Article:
Sometime last year I stumbled upon this great DIY project for the budding tinkerer. The MintyBoost: a portable AA battery-powered phone charger concealed within an unassuming Altoids tin.

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Drawing upon what I learned with Silvia, I was beginning to think about building my own computer. Didn’t look that hard to build, the real hard part seemed to be finding the right parts for a good price with an upgrade path. I read a few posts over on lifehacker but the price just wasn’t right, not if wanted to use new components. So I put it off until I could either find a good deal, or maybe a decent bare bones kit that met my needs right now and could be upgraded later.

Around this time I had also read a few lifehacker posts on building a hackintosh. They referenced tonymacx86, so I started reading his blog as well. I was always curious about macs. We had a Mac lab in one of my high schools, and since I grew up mainly on PCs, they just seemed odd with their single button mouse and multicolored plastic. Obviously since then Apple has blossomed quite a bit (if only I bought stock). Now macs are in vogue or some sort of personal brand statement. I was always too counter culture to buy in, and as a tinkerer, I hate when companies put measures in place to prevent me from taking a look inside or tell me to leave such things to “professionals”. How insulting. I hate that almost as much as I hate the RadioShack guy suggesting I purchase $50+ HDMI cables. Enter the CustoMac Mini 2011. Read the rest of this entry »

—Silvia (part three)…

December 24, 2011

(image credit: Home Theater Shack)

I stopped by my local Home Depot and bought my first soldering iron. When I was little my uncle had a soldering gun he used for small car related projects. I thought the concept of fusing metal was pretty cool. The pins on the faulty power button connector were so tiny I was afraid of shorting out the board. My early practice attempts at soldering ended in a fruitless, sloppy, unattractive heap on my workbench. Since I was such a novice I needed to learn some basic skills. I found a web tutorial on the proper soldering techniques. By this time I had also learned I could have purchased a better soldering iron and kit from Radio Shack, one of many regrets.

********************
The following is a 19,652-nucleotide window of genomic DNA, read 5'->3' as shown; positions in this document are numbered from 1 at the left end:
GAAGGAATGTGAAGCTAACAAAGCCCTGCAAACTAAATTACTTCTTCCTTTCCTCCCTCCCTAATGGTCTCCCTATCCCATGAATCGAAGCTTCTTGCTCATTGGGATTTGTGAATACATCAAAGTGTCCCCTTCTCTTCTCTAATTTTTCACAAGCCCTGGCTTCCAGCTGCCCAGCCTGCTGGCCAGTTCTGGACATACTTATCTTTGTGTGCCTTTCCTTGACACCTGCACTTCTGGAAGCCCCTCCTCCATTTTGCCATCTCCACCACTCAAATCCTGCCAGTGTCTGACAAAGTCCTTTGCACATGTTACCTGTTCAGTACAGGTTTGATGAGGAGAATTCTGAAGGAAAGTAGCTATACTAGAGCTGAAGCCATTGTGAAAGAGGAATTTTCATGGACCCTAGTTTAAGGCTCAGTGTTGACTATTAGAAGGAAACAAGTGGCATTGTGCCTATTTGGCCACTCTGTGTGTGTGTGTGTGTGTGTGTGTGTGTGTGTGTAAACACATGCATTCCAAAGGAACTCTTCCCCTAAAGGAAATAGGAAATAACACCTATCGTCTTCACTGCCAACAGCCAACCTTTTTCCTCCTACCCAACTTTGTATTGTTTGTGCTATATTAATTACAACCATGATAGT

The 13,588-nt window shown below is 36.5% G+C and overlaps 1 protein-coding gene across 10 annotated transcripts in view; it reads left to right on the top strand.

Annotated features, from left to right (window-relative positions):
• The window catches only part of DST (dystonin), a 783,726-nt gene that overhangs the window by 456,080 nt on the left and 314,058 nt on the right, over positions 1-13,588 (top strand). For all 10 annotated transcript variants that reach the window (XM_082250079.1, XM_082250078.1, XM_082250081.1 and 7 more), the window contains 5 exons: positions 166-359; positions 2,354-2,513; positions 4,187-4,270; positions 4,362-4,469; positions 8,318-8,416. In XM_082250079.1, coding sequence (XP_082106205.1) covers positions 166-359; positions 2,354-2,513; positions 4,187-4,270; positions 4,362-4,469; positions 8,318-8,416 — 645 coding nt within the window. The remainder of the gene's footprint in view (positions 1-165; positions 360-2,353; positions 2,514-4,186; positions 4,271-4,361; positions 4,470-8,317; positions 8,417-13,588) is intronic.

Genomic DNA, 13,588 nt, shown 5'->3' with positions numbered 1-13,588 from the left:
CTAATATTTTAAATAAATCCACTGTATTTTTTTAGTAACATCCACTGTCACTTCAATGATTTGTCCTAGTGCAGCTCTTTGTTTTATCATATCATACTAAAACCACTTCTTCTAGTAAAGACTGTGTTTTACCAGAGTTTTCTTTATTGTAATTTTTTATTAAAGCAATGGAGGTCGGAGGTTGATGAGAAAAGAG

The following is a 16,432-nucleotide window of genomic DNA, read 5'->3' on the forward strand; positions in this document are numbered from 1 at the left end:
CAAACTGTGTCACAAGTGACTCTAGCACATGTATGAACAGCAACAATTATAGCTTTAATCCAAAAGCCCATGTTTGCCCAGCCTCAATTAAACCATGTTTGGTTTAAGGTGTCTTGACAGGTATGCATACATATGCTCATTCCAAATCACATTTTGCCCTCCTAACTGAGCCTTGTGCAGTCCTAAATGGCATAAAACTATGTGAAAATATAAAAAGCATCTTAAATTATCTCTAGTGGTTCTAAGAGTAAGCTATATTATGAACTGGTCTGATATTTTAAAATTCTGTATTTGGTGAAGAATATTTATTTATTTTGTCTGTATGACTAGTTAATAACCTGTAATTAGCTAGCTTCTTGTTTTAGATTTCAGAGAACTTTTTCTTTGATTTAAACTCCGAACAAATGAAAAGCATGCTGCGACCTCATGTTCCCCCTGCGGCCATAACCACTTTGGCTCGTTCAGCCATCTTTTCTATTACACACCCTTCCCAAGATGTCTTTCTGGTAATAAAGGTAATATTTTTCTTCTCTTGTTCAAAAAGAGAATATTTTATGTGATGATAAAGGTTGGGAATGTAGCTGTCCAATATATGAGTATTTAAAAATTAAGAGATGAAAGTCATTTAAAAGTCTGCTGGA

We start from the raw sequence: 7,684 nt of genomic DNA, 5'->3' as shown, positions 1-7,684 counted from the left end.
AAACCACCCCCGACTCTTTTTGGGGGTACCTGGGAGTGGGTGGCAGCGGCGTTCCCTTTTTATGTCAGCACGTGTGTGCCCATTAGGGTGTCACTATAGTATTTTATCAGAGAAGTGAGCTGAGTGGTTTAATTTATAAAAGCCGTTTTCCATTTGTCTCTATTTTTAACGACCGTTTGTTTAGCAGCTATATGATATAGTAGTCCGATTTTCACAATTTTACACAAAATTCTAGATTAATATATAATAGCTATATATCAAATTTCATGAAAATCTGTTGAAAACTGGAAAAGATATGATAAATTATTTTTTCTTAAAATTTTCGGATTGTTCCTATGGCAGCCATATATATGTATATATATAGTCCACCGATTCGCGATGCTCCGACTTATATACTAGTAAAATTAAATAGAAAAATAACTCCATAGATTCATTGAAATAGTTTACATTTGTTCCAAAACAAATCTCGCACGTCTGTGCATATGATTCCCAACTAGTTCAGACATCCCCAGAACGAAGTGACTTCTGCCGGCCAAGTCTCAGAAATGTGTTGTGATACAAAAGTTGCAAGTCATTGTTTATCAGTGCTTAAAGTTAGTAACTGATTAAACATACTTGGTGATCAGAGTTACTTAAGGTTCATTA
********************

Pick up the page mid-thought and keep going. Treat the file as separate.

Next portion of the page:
In any case, I had another project in mind that I figured I could hone my skills on Read the rest of this entry »

—Silvia (part one)…

December 21, 2011

My very first computer was a Dell Inspiron 600m laptop which I affectionately named Silvia for somewhat obvious reasons. It had a 30GB hard drive, the then spanking new “Centrino” chipset (a 1.3GHz Pentium M processor combined with an Intel wireless card for power efficiency), and a whopping 384MB of RAM. I was so pleased with my acquisition. It was thin for its time and I really liked its shape. The grey on grey plastic with silver lettering and blue accents. The removable optical drive which could be swapped for other components (I also got a floppy drive). Sure it only had 2 USB ports but who cared? I finally had a computer to call my own. It worked great for less than a year, then the power button started acting up, media keys died, fan clogged eventually causing the hard to drive to overheat… Well, this might have been the end, but it actually posed several challenges for me to overcome and learn from. And with the internet, that Dell service manual, and a screwdriver set from Radio Shack Read the rest of this entry »

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